There are plenty of reasons you might want a stainless steel kitchen sink. They’re beautiful, they’re durable, and heck, most of them even look better with age. If you’re going for a modern kitchen decor, want a slightly more streamlined culinary chic, or are just plumb sick of kitchen sinks that stain, chip, or scratch, stainless steel sinks can add sophistication and heartiness to your kitchen in a single unit. Good stainless steel sinks will last for years, and if you know what to look for, you can get an incredible, high quality product for a fraction of the price.
The very most important thing you need to remember when you’re shopping stainless steel sinks is gauge. Put simply, the gauge of a piece of steel is how many times it’s been run through a press and thinned. So for example 1 gauge steel was rolled once, and 100 gauge steel was pressed thinner and thinner a hundred times. When it comes to stainless steel sinks, especially kitchen sinks, you won’t find a range quite that wide. Usually you’re looking at between 16 (the thickest) and 22 or 24 (the thinnest). For the very absolute best quality, you want a 16 gauge sink like this Double Basin Sink from Artisan, but you’re also going to pay the most for it.
That said, if you’re on a budget, anywhere from 18-20 gauge is just fine, and can dramatically lower the price of your sink – in many cases from somewhere in the $600+ range down to $100-200 or so. Now, even so, the lower the gauge on your sink the better, and anything over 20 I’d suggest avoiding altogether, but if you want good quality stainless steel sinks with a more reasonable price tag, dropping from 16 to 18 or even 20 gauge is a great way to cut costs without sacrificing much quality. Something like this 20 Gauge Sink from AmeriSink will serve you just fine outside an intensive commercial kitchen.
But what difference does it make, and what are you sacrificing by going with a higher gauge? There are a couple things you want to keep in mind if you’ve never had a stainless steel sink before. First is that it’s going to be noisier than your current sink. Everything you put in the sink (tossed in silverware, for a good example) is going to make a little tink or thunk when it hits the metal that it wouldn’t in a porcelain sink. The thicker your steel, the less “tink”-y and less prominent the sound will be, because the thicker metal absorbs the impact better. So something like this 16 Gauge Farmhouse Sink from Vigo Industries will make less noise than a 20 or 22 gauge sink and so on.
The other thing – also sound related – is that steel flexes when it’s heated and cooled. That means that while you’re pouring out that gallon or so of boiling pasta water, and for a while after, your sink is going to be flexing and pinging and being generally (albeit mildly) invasive. On the flip side, this really only happens when you’ve poured or placed something very hot in the sink, and it doesn’t last very long and isn’t very loud. So, if you don’t mind hearing stainless steel sinks singing you the song of their people once in a while, you can probably safely opt for a higher gauge stainless steel kitchen sink like this 18 Gauge Sink.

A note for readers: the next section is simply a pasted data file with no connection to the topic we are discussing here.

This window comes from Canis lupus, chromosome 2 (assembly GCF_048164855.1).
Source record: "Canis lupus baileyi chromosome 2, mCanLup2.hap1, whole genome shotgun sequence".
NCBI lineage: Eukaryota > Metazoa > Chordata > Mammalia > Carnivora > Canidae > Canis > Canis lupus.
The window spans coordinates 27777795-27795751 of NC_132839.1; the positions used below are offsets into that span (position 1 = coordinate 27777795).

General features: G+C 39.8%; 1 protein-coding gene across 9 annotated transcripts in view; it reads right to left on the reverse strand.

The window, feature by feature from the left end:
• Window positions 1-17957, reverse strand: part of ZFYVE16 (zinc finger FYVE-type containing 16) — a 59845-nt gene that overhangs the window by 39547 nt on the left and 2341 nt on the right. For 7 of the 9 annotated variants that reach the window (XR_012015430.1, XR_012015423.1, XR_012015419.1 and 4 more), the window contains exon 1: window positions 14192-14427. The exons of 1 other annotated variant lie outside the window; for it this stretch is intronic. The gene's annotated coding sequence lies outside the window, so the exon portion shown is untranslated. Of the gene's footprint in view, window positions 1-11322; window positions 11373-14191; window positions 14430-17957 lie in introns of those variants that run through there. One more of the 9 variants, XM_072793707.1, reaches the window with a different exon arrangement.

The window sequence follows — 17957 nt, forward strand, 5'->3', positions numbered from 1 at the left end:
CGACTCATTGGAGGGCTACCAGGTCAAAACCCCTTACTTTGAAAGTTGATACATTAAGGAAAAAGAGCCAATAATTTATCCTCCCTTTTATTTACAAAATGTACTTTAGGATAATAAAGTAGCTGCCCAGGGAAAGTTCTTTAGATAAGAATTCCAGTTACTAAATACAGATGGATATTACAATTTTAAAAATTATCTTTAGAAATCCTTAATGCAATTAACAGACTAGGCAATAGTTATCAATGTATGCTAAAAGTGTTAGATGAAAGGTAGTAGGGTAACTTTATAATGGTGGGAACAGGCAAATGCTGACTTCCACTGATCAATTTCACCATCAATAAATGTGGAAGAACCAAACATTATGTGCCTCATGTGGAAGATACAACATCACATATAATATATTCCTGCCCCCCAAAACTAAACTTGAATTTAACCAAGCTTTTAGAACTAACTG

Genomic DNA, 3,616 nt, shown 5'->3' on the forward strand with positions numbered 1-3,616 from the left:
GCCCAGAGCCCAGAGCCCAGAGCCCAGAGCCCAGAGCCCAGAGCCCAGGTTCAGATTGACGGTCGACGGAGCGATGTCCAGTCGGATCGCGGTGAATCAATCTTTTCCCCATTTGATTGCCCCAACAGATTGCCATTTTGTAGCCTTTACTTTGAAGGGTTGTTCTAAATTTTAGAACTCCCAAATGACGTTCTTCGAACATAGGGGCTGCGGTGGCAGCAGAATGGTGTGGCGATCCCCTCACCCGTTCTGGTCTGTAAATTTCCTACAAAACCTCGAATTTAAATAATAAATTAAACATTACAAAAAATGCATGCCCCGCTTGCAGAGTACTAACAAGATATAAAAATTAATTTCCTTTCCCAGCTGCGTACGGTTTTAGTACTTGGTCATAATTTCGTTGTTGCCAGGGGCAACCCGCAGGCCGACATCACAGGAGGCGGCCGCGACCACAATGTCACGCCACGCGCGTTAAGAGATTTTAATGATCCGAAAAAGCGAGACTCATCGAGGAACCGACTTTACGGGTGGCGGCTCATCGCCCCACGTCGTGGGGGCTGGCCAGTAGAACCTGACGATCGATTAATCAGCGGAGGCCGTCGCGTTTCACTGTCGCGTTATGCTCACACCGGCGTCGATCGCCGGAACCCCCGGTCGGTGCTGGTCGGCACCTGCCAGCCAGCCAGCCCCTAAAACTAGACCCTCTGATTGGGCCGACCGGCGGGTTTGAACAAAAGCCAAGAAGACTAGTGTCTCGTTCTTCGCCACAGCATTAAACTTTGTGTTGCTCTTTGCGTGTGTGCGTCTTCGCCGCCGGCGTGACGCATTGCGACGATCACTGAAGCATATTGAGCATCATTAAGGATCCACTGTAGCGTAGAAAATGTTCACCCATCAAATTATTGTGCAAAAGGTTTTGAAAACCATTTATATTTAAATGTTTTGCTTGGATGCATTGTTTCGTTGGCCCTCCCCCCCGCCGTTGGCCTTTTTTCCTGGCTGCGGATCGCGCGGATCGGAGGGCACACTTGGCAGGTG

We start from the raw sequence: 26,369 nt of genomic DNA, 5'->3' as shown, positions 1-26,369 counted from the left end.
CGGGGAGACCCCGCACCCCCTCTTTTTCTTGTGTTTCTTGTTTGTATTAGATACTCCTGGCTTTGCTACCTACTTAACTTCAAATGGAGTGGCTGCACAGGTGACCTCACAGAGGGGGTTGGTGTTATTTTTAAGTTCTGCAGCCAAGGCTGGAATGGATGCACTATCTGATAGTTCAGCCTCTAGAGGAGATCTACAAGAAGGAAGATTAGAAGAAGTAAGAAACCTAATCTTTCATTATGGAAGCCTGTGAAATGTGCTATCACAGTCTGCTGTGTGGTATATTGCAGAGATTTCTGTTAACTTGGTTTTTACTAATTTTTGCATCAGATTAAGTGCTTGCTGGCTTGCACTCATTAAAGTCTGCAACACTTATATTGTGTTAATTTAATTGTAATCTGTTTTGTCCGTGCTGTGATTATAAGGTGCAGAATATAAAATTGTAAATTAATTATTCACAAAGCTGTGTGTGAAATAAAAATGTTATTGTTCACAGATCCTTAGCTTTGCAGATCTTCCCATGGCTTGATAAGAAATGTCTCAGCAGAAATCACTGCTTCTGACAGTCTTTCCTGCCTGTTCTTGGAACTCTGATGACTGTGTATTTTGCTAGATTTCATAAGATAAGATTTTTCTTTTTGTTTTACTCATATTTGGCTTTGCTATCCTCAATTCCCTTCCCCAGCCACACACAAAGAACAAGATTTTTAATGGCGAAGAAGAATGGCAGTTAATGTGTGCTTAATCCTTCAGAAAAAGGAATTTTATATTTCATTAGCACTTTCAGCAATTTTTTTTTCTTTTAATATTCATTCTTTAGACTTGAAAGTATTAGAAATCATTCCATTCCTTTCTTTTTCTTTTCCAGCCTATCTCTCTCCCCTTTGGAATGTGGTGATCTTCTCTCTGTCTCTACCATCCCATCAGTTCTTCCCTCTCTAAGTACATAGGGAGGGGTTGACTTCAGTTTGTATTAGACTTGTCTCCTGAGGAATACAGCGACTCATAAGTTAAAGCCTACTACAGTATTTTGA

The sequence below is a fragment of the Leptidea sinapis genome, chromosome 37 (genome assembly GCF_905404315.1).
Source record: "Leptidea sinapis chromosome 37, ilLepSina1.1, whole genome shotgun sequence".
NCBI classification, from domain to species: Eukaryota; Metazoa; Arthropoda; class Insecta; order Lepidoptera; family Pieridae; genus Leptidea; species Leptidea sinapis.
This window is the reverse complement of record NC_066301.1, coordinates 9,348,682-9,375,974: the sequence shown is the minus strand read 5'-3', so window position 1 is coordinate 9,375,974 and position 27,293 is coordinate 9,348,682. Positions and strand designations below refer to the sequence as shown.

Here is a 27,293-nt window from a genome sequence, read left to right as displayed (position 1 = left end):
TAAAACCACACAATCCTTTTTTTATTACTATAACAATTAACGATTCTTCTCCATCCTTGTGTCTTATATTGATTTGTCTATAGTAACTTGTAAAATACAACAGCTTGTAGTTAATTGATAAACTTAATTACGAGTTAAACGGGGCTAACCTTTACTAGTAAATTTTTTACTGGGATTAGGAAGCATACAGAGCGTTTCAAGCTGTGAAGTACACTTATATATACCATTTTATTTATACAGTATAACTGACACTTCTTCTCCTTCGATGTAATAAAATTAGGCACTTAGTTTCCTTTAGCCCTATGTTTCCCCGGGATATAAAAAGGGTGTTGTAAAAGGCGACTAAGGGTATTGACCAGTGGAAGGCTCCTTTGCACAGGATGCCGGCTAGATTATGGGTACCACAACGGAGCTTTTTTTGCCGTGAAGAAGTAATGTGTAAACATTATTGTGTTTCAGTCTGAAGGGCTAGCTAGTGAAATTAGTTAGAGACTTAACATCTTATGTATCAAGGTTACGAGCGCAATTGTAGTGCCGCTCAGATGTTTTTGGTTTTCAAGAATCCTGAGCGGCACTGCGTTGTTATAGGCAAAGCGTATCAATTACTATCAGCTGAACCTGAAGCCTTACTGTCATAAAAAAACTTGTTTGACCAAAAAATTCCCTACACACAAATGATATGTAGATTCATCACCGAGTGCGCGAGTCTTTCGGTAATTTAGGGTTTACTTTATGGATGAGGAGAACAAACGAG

The other very most important marker of quality in stainless steel sinks is the quantity of chrome and nickel it contains as well. You see, while some materials (like copper) are better when they’re more pure, if you got a sink made of pure steel, it would, well, turn into a giant rusty mess the first time you used it. What makes steel “stainless” is the inclusion of chrome and nickel, which give the sinks their shine as well as their durability. You want to look for a sink like this 18/10 Double Bowl Sink from Dawn that has an 18% chrome content and between 8 and 10% nickel (10% being preferable).
This is one of those things that should be very clearly marked, or at least easy to find. If it isn’t, it probably means the sink isn’t quite made up to snuff. If you know a bit about stainless steel flatware, this is the same thing as the markings 18/10 is the best down the line to 18/0, but with stainless steel sinks it’s really not something you want to skimp on. A sink like this 18/10 Sink from LessCare will last you much, much longer than one without the right amounts of chrome or nickel, and in this case, it even costs (much!) less than similar sinks from bigger name brands.
In the same vein, stainless steel sinks are great in terms of longevity simply because they actually look better as they get roughed up a bit. Stainless steel sinks are a lot of things – stain resistant, easy to clean, difficult to chip or mar – but they aren’t scratch proof. It turns out, though, that that’s a good thing – like copper sinks, the weathering on stainless steel sinks causes a unique patina to develop. Which is mostly just a fancy way of saying that, instead of going “oh no, my sink is scratched!” when it gets scratched, it will just start looking more like it’s supposed to. So if you’ve ever scuffed up a pot or pan or piece of flatware and are worried you’d have to throw a stainless steel sink out with the dishwater, don’t be – something like this Nesta Sink from Ruvati is incredibly resilient and will only look better with time.
So if you’re seriously interested in stainless steel sinks but you’re worried that they’ll cost you an arm and a leg, don’t be. All you have to do to get a reasonable price on a good, high quality sink is remember this: gauge and metal composition matter a whole lot more than brand name. In fact, most companies have sinks that are fairly similar to one another, but can cost as much as $500 less. So play it smart, shop stylish, inexpensive brands – but read the fine print to make sure you aren’t skimping on quality. Any more questions about stainless steel sinks I haven’t answered here? Let me know in the comments!